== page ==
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Van Dyke, John Charles / Autobiography of Andrew Carnegie
AUTOBIOGRAPHY

OF

ANDREW CARNEGIE


WITH ILLUSTRATIONS


[Illustration: [signature] Andrew Carnegie]


London
CONSTABLE & CO. LIMITED
1920

COPYRIGHT, 1920, BY LOUISE WHITFIELD CARNEGIE
ALL RIGHTS RESERVED




PREFACE


After retiring from active business my husband yielded to the earnest
solicitations of friends, both here and in Great Britain, and began to
jot down from time to time recollections of his early days. He soon
found, however, that instead of the leisure he expected, his life was
more occupied with affairs than ever before, and the writing of these
memoirs was reserved for his play-time in Scotland. For a few weeks
each summer we retired to our little bungalow on the moors at
Aultnagar to enjoy the simple life, and it was there that Mr. Carnegie
did most of his writing. He delighted in going back to those early
times, and as he wrote he lived them all over again. He was thus
engaged in July, 1914, when the war clouds began to gather, and when
the fateful news of the 4th of August reached us, we immediately left
our retreat in the hills and returned to Skibo to be more in touch
with the situation.

These memoirs ended at that time. Henceforth he was never able to
interest himself in private affairs. Many times he made the attempt to
continue writing, but found it useless. Until then he had lived the
life of a man in middle life--and a young one at that--golfing,
fishing, swimming each day, sometimes doing all three in one day.
Optimist as he always was and tried to be, even in the face of the
failure of his hopes, the world disaster was too much. His heart was
broken. A severe attack of influenza followed by two serious attacks
of pneumonia precipitated old age upon him.

It was said of a contemporary who passed away a few months before Mr.
Carnegie that "he never could have borne the burden of old age."
Perhaps the most inspiring part of Mr. Carnegie's life, to those who
were privileged to know it intimately, was the way he bore his "burden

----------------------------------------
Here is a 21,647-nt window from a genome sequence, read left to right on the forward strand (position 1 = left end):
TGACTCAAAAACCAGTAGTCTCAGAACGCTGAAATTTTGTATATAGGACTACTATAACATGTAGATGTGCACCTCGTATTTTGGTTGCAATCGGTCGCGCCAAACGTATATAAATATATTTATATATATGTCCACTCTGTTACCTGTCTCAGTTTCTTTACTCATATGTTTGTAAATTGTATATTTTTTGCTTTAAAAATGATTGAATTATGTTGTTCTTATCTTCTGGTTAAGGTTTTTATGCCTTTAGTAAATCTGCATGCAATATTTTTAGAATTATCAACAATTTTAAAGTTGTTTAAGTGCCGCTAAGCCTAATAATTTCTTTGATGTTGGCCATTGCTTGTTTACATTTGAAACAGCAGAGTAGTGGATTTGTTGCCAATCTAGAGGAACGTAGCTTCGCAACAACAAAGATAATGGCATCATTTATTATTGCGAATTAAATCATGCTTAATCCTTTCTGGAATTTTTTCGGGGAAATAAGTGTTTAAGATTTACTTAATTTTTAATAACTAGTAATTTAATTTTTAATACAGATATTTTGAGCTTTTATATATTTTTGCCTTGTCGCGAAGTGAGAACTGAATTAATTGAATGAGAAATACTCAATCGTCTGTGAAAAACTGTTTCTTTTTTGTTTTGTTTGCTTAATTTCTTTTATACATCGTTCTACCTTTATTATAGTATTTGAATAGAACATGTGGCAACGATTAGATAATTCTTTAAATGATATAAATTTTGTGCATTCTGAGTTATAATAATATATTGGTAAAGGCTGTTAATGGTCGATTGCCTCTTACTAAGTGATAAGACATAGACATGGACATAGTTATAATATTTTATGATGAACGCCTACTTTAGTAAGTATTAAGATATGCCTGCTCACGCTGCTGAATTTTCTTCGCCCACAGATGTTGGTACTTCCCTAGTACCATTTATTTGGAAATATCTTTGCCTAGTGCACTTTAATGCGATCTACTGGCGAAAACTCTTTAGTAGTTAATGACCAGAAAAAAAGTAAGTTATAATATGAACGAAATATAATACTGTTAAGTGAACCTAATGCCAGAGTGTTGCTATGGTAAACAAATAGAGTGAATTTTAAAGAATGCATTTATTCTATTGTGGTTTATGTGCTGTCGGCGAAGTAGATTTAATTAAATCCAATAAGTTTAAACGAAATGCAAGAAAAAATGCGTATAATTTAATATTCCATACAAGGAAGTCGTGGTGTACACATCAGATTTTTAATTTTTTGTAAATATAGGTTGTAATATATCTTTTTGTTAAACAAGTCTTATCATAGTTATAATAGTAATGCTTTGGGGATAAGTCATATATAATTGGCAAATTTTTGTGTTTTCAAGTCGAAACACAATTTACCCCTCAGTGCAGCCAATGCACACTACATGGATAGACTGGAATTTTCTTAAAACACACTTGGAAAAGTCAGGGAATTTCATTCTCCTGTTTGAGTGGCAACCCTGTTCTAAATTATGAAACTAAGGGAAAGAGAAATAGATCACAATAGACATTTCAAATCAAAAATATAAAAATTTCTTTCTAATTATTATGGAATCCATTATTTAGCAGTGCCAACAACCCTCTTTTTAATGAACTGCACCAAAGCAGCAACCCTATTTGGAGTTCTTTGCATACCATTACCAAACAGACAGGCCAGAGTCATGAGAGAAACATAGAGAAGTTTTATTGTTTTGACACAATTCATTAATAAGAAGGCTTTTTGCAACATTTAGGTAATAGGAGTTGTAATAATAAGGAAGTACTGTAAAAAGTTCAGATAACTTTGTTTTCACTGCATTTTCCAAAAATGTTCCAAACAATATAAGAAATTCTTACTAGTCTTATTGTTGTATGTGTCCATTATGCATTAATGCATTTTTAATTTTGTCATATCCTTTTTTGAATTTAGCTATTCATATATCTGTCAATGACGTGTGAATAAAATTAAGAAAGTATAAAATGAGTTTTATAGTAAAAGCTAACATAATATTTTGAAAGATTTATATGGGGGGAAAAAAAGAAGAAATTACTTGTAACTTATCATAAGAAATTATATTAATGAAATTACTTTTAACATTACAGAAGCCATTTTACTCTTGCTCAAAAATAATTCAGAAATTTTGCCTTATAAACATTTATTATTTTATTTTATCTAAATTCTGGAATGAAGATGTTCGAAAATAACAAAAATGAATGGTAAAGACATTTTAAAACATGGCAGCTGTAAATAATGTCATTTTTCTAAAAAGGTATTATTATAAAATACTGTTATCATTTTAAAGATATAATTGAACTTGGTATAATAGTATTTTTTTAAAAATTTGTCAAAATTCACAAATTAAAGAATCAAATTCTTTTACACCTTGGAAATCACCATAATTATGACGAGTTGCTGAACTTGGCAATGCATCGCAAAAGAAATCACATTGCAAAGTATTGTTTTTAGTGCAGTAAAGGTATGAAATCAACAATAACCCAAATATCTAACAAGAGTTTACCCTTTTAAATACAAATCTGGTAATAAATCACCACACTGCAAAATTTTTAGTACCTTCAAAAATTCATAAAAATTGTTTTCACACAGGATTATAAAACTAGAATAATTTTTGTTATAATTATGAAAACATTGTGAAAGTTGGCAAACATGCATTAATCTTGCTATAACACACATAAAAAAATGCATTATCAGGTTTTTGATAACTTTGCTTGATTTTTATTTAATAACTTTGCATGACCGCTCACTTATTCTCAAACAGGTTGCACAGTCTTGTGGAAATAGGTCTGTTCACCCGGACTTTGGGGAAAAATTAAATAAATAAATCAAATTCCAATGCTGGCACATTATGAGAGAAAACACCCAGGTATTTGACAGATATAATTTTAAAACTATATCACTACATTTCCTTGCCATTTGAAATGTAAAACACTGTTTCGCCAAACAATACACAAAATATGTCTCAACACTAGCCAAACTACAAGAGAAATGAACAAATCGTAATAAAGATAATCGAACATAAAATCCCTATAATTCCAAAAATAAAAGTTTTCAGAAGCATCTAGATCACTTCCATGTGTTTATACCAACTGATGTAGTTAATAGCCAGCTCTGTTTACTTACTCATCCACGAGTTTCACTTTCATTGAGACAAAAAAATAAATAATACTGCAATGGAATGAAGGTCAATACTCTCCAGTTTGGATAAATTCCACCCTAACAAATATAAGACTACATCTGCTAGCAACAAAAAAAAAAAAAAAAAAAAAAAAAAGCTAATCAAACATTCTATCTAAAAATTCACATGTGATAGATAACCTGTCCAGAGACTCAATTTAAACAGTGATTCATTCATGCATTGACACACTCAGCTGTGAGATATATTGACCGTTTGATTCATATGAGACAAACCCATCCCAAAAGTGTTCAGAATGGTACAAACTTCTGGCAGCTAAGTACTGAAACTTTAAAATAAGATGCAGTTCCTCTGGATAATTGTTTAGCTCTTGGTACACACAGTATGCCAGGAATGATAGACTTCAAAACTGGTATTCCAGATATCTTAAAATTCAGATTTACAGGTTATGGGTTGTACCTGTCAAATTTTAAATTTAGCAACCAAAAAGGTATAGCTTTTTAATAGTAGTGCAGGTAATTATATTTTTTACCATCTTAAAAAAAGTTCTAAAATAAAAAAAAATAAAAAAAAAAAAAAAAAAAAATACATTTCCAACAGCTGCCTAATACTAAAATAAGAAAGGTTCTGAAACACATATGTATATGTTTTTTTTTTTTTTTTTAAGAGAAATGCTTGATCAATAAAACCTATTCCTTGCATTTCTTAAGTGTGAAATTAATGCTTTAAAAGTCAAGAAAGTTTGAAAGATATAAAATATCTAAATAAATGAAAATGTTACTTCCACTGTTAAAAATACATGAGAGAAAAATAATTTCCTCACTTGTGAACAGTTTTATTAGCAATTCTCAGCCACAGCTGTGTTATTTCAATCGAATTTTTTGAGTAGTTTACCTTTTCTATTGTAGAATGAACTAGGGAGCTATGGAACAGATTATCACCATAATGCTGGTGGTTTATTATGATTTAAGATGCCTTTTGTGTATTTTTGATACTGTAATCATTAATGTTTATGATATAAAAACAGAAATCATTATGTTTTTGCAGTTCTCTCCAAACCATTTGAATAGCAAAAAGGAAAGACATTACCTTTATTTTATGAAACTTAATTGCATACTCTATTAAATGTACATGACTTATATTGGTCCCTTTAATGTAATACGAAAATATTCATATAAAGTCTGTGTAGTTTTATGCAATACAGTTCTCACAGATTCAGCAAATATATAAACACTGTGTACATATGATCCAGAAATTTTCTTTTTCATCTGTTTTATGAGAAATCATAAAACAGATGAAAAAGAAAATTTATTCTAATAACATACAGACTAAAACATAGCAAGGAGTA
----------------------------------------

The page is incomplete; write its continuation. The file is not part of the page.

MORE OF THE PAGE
of old age." Always patient, considerate, cheerful, grateful for any
little pleasure or service, never thinking of himself, but always of
the dawning of the better day, his spirit ever shone brighter and
brighter until "he was not, for God took him."

Written with his own hand on the fly-leaf of his manuscript are these
words: "It is probable that material for a small volume might be
collected from these memoirs which the public would care to read, and
that a private and larger volume might please my relatives and
friends. Much I have written from time to time may, I think, wisely be
omitted. Whoever arranges these notes should be careful not to burden
the public with too much. A man with a heart as well as a head should
be chosen."

Who, then, could so well fill this description as our friend Professor
John C. Van Dyke? When the manuscript was shown to him, he remarked,
without having read Mr. Carnegie's notation, "It would be a labor of
love to prepare this for publication." Here, then, the choice was
mutual, and the manner in which he has performed this "labor" proves
the wisdom of the choice--a choice made and carried out in the name of
a rare and beautiful friendship.

LOUISE WHITFIELD CARNEGIE

_New York_
_April 16, 1920_




EDITOR'S NOTE


The story of a man's life, especially when it is told by the man
himself, should not be interrupted by the hecklings of an editor. He
should be allowed to tell the tale in his own way, and enthusiasm,
even extravagance in recitation should be received as a part of the
story. The quality of the man may underlie exuberance of spirit, as
truth may be found in apparent exaggeration. Therefore, in preparing
these chapters for publication the editor has done little more than
arrange the material chronologically and sequentially so that the
narrative might run on unbrokenly to the end. Some footnotes by way of
explanation, some illustrations that offer sight-help to the text,
have been added; but the narrative is the thing.

This is neither the time nor the place to characterize or eulogize the
maker of "this strange eventful history," but perhaps it is worth
while to recognize that the history really was eventful. And strange.
Nothing stranger ever came out of the _Arabian Nights_ than the story
of this poor Scotch boy who came to America and step by step, through
many trials and triumphs, became the great steel master, built up a
colossal industry, amassed an enormous fortune, and then deliberately
and systematically gave away the whole of it for the enlightenment and
betterment of mankind. Not only that. He established a gospel of
wealth that can be neither ignored nor forgotten, and set a pace in
distribution that succeeding millionaires have followed as a
precedent. In the course of his career he became a nation-builder, a
leader in thought, a writer, a speaker, the friend of workmen,
schoolmen, and statesmen, the associate of both the lowly and the
lofty. But these were merely interesting happenings in his life as
compared with his great inspirations--his distribution of wealth, his
passion for world peace, and his love for mankind.

Perhaps we are too near this history to see it in proper proportions,
but in the time to come it should gain in perspective and in interest.
The generations hereafter may realize the wonder of it more fully than